DB: The confidence many consumers gained in the kitchen may be one of the best things to come out of 2020, especially the younger demographic, who can now enjoy a lifelong love of cooking.
KWT: The pandemic forced people to change how they shop for kitchenware. Do you think these changes will be temporary or permanent in 2021 and beyond?
TM: The pandemic forced many consumers, especially Baby Boomers, to face down certain “tech aversions” that dampened online shopping. Brick and mortar has simply not been a viable option for many, and caution will likely remain a factor beyond the actual danger of this pandemic. Also, we are adaptive creatures of habit, and the longer this event lasts, the more normalized and habitual these new modes of shopping become. That said, many consumers are feeling “led” through the online experience, herded rather than having the ability to really explore. That is one of many reasons that the physical shopping experience can never really be replaced. That said, small and midsize retailers who want to thrive must view omnichannel capabilities as a strategic necessity.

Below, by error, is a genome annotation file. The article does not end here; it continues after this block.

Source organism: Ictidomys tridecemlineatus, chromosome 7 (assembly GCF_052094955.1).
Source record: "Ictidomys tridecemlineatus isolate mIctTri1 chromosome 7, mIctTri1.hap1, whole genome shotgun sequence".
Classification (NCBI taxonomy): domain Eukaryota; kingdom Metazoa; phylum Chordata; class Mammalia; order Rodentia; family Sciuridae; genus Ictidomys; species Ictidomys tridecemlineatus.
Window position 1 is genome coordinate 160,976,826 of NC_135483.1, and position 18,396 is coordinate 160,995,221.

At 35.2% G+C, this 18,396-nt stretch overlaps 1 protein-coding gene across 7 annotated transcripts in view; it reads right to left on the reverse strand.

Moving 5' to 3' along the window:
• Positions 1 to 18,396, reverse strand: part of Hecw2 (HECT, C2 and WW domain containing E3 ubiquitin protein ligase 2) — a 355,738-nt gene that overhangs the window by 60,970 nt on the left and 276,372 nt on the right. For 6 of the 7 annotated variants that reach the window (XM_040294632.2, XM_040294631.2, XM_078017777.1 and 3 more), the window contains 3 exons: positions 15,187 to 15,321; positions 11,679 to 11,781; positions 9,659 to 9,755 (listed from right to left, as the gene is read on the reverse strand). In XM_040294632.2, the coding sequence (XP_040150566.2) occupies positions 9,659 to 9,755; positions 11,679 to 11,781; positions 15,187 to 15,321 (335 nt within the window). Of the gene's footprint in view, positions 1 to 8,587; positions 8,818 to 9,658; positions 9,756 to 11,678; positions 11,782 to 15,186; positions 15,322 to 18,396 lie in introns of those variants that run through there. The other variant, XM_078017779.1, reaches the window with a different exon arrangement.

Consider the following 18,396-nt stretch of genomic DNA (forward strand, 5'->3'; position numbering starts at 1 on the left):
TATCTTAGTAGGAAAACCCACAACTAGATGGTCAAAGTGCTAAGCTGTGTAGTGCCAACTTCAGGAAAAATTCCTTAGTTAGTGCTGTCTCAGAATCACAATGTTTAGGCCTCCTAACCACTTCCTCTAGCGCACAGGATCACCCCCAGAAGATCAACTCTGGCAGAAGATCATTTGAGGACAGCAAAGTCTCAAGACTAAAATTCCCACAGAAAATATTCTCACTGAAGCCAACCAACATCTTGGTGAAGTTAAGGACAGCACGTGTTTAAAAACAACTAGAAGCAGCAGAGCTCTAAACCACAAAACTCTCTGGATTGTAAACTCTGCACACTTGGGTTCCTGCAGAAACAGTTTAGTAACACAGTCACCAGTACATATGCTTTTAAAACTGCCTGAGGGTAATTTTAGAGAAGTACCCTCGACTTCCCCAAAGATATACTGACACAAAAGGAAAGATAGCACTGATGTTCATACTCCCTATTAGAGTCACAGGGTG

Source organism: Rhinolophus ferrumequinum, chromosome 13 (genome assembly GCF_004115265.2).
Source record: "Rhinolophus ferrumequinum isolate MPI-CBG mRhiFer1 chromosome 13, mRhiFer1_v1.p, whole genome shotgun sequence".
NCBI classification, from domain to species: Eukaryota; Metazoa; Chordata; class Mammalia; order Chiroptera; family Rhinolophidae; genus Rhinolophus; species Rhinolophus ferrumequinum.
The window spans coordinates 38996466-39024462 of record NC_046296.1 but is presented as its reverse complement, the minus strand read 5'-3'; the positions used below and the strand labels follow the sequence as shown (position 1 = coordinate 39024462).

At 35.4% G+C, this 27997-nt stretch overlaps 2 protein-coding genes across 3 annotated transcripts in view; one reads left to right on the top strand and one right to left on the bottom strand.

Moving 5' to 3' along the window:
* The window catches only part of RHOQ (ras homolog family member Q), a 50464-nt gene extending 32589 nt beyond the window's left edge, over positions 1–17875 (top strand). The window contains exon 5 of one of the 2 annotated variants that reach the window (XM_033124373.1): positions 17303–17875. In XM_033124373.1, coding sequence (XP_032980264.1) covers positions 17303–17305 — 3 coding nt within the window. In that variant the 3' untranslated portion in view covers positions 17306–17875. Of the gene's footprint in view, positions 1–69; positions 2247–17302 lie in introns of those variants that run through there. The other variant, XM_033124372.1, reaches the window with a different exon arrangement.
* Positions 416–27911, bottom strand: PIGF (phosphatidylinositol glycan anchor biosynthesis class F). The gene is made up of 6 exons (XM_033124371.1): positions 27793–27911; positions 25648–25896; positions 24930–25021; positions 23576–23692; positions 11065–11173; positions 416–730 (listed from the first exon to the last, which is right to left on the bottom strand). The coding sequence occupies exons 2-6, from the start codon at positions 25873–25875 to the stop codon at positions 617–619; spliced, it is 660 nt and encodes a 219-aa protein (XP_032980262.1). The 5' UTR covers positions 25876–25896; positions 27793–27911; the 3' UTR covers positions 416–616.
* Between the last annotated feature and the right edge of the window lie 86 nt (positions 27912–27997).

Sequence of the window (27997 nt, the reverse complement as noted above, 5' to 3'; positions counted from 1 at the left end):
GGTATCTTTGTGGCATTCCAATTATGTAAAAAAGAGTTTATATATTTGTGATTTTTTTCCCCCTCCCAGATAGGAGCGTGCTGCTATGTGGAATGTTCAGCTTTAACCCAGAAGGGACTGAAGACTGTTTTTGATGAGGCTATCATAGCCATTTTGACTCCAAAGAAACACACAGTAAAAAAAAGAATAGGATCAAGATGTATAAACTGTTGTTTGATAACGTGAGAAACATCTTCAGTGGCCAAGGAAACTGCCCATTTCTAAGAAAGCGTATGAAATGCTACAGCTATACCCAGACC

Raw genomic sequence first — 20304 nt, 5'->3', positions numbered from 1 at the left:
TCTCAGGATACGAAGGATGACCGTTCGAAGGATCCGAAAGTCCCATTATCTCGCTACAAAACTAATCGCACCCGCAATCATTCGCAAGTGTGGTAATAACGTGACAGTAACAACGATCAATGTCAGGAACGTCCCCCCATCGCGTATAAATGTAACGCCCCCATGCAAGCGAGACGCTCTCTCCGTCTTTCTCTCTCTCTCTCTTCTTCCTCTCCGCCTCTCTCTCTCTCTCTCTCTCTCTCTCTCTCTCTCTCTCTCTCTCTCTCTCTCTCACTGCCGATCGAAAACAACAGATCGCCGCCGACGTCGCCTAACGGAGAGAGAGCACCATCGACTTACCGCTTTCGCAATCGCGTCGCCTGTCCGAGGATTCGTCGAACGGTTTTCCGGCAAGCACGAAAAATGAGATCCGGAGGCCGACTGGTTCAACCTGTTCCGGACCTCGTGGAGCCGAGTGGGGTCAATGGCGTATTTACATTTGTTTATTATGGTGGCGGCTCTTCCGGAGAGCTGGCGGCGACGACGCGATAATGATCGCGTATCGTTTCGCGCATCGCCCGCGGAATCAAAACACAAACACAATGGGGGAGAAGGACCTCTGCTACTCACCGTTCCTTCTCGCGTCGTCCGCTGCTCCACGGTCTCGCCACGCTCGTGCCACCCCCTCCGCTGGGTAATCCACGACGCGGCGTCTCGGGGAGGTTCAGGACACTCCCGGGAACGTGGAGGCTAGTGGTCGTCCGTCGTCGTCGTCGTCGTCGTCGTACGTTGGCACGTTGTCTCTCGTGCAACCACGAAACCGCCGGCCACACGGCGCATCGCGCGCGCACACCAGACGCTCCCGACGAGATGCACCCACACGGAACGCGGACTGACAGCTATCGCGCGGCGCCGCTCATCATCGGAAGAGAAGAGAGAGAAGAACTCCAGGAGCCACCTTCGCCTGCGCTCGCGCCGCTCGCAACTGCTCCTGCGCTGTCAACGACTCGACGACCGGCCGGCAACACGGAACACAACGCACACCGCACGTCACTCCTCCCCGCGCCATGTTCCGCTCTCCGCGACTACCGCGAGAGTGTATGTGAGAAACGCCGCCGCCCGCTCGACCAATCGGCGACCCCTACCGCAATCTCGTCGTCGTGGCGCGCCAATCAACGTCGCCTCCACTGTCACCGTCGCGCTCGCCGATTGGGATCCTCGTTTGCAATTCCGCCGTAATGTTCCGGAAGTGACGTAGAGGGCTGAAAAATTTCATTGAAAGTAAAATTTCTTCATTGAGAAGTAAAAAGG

DB: A bit of both. Online shopping is here to stay, and if you’re not embracing it, you’re missing out on a key channel of commerce. On the other hand, you can read all the reviews and watch all the videos, but there is no replacement for the in-store experience of feeling the smooth surface of a pan, the weight of a platter or the balance of a knife. Product demonstrations and cooking classes should also see a resurgence in popularity as newly minted home chefs seek to broaden their expertise.